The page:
Goodwin was decent last season and looked like he had discovered the fountain of youth in training camp while beating out Lelito for the job. But then he started battling a variety of minor injuries throughout the season, which led to some ups and downs as both a pass protector and run blocker.

The Saints seem to value Goodwin’s veteran experience since they continued to plug him in as the starter despite the injuries. But coach Sean Payton listed the interior offensive line as the Saints’ No. 2 "must" for this offseason, so change will likely come somewhere in the starting lineup.

The answer: Goodwin is the most likely starter to be replaced. But a lot will depend on what the Saints decide to do with veteran guards Jahri Evans and Ben Grubbs, both of whom could be in line for releases or pay cuts.

If the Saints keep both Evans and Grubbs, it’s hard to imagine them spending big on a center in free agency. However, if they release Evans or Grubbs, they could consider investing in a center and sliding Lelito into the starting lineup at guard instead.

One way or another, the Saints absolutely must start developing younger talent throughout the interior offensive line -- whether that’s through the draft or a younger free-agent investment. Because all three of their current starters will need to be replaced within the next year or two.

The top free agent centers include Oakland’s Stefen Wisniewski, Kansas City’s Rodney Hudson, and former Saints starter Brian de la Puente. De la Puente wouldn’t appear to be a top option, since the Saints let him get away for cheap last year without putting up a fight in free agency. Then again, perhaps they regretted that decision after their interior line play dropped off.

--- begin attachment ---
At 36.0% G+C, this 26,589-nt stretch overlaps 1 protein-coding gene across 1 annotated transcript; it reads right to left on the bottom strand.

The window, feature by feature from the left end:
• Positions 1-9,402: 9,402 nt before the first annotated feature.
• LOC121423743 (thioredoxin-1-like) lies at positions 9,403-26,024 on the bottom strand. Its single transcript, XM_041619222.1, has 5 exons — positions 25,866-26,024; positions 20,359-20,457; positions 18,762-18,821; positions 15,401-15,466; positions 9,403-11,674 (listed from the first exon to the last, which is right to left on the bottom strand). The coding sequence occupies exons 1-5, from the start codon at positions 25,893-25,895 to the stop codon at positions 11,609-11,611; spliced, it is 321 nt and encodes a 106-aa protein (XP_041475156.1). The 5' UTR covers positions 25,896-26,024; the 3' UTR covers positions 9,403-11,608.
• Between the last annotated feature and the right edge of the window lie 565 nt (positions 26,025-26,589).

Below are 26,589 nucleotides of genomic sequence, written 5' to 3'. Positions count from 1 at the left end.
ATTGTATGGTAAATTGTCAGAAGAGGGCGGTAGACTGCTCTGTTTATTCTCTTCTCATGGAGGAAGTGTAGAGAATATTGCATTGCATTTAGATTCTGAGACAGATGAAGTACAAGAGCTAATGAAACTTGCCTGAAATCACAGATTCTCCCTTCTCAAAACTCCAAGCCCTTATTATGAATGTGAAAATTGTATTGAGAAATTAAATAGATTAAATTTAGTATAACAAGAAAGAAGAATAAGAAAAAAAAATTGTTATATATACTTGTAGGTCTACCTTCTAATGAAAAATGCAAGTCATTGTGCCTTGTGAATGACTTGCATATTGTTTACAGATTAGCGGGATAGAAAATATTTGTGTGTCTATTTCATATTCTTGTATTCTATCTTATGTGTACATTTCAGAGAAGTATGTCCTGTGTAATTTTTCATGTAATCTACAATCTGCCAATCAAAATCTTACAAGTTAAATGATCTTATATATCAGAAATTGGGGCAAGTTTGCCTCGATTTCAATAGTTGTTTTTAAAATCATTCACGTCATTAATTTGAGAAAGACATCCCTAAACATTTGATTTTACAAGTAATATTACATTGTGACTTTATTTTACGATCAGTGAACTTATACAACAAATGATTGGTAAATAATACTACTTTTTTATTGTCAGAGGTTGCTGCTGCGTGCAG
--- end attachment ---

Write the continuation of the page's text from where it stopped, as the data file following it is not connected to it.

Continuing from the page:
NFL Nation TV wraps up the combine

February, 24, 2015
Feb 24
Join us today at 1 p.m. ET, 10 a.m. PT for NFL Nation TV's Spreecast as we return from a one-week hiatus for episode No. 45 with a decidedly combine feel.

Host Paul Gutierrez (San Francisco 49ers reporter) and co-hosts Coley Harvey (Cincinnati Bengals reporter) and Mike Wells (Indianapolis Colts reporter) will be joined by four other NFL Nation reporters throughout the show.

Eric Williams (San Diego Chargers reporter) and Gutierrez will attempt to make sense of the notion that the Chargers and Raiders, who have both called Los Angeles home in the past and have been fierce rivals since their AFL inception, could share a stadium in nearby Carson.

Pat Yasinkas (Tampa Bay Buccaneers reporter) will also let us know what the Buc's might do with the No. 1 overall pick after James Winston's showing at the combine.

Staying with the QB vibe, Rich Cimini (New York Jets reporter) will give us an update on what he thinks Gang Green will do at No. 6 overall in the draft if both Winston and Marcus Mariota are off the board.

And Paul Kuharsky (Tennessee Titans reporter) opines on what the Titans might do at No. 2 overall, go with one of the QBs or perhaps rising USC defensive lineman Leonard Williams, or might they go in an entirely different direction?

Viewers are encouraged to log in and ask the panelists questions as well as contribute in the chat feature.

Two of the most dynamic performances at the NFL scouting combine could be of particular interest to the New Orleans Saints.

Clemson pass rusher Vic Beasley and Michigan State cornerback Trae Waynes both dazzled during drills, which could help them crack the top 13 picks in the NFL draft (the Saints pick 13th), unless they land even higher.

Beasley was widely praised as one of the combine’s best overall performers. He turned in the fastest 40-yard dash time of any linebacker or defensive linemen (4.53 seconds), tied for the most reps in the bench press among those position groups (35) and finished third in the vertical jump (41 inches).